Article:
Dividing the cold trapping process into two temperature levels or steps reduces the required input power by at least one-half. Energy is saved because a large portion of the heat load for condensing the mixture is handled at warmer temperatures. More than one-half the sensible and latent heat (cooling) energy required for the total cold trapping effect is above about -30 C. with the remainder between -30 C. and -95 to -105 C. The input power required for the same refrigeration effect at the colder level of about -100 C. is three times as great as at the warmer level of -30 C.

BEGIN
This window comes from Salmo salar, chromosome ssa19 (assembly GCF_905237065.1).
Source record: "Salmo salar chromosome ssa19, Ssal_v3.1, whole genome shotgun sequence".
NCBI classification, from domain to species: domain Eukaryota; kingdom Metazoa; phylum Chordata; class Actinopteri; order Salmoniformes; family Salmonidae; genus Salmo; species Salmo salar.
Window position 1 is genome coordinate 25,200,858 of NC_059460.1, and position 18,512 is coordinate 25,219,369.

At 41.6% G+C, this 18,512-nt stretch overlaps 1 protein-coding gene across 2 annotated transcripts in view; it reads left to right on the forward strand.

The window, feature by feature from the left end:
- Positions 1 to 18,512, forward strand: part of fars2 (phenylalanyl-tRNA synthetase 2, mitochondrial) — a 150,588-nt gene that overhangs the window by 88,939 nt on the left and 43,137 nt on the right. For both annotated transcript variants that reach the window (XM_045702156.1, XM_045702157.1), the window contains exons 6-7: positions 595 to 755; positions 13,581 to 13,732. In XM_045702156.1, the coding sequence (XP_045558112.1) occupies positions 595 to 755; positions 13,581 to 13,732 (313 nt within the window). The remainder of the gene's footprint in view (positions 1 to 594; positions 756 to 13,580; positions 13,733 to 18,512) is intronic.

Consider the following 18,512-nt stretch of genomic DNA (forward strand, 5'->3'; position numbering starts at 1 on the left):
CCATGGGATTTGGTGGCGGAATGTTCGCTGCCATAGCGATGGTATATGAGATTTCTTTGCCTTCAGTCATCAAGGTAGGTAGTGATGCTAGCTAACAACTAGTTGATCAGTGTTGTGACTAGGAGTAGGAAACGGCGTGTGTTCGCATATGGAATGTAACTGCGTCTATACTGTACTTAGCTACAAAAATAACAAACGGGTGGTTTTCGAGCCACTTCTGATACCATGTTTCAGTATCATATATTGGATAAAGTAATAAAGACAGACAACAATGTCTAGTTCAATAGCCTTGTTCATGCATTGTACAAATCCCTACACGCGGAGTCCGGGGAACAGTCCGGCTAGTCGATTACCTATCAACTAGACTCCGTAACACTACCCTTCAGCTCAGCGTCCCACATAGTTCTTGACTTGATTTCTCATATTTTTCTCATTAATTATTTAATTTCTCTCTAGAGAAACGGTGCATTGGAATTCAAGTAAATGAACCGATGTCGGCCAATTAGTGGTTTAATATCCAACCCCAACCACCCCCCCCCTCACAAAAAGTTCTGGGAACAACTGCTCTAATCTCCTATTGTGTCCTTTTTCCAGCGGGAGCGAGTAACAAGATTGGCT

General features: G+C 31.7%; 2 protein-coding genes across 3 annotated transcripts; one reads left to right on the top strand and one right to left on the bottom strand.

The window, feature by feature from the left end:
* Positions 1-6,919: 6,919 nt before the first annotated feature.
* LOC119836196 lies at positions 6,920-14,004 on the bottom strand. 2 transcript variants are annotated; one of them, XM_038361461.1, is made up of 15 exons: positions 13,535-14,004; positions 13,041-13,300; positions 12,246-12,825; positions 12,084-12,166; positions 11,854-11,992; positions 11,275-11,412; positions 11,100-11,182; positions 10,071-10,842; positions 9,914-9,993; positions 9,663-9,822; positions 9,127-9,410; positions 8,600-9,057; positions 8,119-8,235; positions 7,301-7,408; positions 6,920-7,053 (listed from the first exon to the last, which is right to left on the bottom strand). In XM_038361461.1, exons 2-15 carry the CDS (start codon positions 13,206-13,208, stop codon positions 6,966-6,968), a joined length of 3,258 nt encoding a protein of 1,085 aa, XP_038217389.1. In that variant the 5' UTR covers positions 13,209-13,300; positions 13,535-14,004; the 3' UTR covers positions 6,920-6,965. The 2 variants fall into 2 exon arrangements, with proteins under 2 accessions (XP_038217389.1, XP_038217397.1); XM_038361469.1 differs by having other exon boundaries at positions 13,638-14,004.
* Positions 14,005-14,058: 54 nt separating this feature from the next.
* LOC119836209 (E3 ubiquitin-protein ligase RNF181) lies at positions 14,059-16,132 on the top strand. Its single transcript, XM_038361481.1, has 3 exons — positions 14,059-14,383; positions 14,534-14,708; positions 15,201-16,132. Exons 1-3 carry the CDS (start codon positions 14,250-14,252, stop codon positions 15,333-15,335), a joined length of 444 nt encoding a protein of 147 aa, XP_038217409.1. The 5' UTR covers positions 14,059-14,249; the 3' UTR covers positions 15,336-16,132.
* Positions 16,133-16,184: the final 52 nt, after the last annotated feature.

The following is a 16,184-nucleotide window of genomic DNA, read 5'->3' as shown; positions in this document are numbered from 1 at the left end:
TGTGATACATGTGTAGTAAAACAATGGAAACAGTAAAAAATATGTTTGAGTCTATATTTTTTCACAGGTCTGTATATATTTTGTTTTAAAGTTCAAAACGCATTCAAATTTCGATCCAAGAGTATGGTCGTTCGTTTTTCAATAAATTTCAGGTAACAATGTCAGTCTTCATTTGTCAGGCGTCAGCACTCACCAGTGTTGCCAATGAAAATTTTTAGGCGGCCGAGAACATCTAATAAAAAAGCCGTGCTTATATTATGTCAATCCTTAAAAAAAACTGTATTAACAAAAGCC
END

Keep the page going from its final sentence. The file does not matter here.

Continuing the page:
Trapping in two steps creates two condensate streams. It might be considered more logical to keep these condensate streams separate until transferring the captured materials into storage or shipping containers. However, ethylene oxide is a hazardous material and will burn or explode when exposed to air and not mixed with enough blanketing gas to make the mixture safe. The arrangement of the present invention which provides two temperature level trapping serves to fractionate the CFC-12 and ethylene oxide mixture causing condensate from the warmer trap to be rich in ethylene oxide and that from the colder trap to be rich in CFC-12. Thus, a hazardous situation could exist if air somehow was mixed with the condensate from the warmer trap. This potential problem is solved in a novel way by promptly draining this condensate into the colder trap where the two condensate streams mix and the remaining vapors are rich in the blanketing material. The extra cooling required to subcool the warmer condensate to the colder trap temperature is not significant because it is only sensible heat without a phase change. In this manner, a safe balance of the component materials is maintained throughout the two step trapping process.